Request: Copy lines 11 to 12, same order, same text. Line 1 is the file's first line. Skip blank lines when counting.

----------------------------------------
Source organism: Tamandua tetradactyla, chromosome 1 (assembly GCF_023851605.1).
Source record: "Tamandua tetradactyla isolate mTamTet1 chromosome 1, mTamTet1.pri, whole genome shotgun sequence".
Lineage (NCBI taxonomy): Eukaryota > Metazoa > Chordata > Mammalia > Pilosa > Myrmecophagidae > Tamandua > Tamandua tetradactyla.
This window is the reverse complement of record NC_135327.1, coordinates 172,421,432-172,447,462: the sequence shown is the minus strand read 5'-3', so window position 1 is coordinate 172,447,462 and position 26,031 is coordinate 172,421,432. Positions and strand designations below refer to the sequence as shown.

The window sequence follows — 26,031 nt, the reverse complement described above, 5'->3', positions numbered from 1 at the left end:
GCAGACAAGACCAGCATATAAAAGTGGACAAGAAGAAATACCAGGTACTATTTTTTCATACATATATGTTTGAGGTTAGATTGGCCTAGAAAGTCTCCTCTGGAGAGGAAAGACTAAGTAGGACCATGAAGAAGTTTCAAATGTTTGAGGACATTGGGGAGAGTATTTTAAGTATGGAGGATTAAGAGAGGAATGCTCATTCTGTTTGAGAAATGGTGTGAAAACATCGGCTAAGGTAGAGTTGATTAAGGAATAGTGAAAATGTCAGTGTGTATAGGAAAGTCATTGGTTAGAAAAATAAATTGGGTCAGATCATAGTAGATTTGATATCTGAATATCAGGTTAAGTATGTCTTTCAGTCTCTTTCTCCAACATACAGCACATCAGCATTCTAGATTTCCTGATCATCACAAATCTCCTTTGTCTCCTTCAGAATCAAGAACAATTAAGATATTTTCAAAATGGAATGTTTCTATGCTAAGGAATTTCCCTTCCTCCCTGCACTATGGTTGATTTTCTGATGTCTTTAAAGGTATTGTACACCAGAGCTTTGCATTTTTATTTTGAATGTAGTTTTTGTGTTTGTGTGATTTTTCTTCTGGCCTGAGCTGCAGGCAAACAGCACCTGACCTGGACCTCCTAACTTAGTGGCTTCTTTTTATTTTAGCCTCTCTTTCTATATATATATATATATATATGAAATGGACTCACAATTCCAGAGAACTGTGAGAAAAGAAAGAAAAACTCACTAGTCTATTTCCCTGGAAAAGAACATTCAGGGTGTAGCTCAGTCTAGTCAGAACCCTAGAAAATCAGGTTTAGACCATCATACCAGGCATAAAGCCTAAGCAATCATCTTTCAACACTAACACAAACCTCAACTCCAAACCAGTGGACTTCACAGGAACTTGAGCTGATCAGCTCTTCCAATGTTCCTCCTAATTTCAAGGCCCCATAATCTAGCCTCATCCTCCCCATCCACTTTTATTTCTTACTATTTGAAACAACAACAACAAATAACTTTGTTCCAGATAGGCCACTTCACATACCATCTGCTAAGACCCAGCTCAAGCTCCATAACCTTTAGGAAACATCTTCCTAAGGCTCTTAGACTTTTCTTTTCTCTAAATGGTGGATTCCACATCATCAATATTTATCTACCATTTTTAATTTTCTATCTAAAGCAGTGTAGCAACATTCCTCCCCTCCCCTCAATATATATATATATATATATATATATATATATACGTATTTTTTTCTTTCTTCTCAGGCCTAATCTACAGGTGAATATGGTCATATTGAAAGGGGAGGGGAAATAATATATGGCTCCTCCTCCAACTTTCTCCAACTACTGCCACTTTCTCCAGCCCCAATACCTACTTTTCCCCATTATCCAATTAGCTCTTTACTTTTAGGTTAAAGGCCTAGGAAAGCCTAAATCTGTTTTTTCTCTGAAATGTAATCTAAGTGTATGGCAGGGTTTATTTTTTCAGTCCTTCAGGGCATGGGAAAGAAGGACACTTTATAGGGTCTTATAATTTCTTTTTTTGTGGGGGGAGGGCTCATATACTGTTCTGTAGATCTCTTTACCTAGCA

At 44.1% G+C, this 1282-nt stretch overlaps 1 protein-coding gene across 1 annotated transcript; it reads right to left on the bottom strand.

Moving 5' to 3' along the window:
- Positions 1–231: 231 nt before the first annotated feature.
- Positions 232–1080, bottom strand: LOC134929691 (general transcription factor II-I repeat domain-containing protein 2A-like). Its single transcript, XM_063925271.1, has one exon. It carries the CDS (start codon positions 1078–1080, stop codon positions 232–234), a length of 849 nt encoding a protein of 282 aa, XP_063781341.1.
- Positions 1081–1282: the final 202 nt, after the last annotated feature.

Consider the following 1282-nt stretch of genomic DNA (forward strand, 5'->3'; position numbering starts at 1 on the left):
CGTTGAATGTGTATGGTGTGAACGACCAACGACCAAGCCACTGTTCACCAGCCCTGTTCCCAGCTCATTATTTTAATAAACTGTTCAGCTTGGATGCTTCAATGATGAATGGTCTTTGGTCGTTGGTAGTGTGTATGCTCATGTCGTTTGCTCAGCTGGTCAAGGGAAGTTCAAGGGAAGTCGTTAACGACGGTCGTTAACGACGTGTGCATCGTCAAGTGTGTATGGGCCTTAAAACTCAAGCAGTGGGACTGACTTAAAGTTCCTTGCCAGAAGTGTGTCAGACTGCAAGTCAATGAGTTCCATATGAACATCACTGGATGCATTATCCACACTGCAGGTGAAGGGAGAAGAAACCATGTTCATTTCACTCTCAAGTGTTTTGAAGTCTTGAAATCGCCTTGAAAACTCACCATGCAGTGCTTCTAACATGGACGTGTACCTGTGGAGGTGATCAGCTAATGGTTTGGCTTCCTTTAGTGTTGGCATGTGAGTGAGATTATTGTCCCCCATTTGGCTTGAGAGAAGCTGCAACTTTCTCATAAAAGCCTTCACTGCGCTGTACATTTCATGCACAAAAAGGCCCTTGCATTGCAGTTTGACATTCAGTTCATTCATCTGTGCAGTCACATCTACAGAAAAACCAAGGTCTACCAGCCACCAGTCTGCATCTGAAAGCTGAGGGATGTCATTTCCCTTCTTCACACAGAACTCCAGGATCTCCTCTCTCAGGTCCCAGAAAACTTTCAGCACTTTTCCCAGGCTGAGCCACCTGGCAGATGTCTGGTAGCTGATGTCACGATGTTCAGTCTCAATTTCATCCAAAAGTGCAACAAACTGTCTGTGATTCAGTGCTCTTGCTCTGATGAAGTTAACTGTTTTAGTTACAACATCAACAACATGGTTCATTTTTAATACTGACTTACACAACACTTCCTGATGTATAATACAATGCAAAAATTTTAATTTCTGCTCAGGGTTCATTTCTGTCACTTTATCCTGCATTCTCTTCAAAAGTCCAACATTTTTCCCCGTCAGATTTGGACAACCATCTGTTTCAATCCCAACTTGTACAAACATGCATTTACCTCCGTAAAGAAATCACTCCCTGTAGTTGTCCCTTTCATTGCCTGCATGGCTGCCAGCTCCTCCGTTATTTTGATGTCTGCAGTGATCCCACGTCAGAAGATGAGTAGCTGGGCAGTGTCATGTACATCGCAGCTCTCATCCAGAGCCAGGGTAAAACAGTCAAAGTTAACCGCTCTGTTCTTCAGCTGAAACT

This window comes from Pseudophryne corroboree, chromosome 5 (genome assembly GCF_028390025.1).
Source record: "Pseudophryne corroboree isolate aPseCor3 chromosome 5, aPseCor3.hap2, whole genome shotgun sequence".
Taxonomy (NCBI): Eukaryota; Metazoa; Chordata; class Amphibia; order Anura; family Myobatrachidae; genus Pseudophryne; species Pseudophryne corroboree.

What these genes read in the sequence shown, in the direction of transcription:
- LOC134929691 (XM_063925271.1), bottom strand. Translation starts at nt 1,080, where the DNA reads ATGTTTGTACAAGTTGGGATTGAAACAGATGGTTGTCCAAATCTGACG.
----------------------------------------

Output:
- Positions 1081–1282: the final 202 nt, after the last annotated feature.

Consider the following 1282-nt stretch of genomic DNA (forward strand, 5'->3'; position numbering starts at 1 on the left):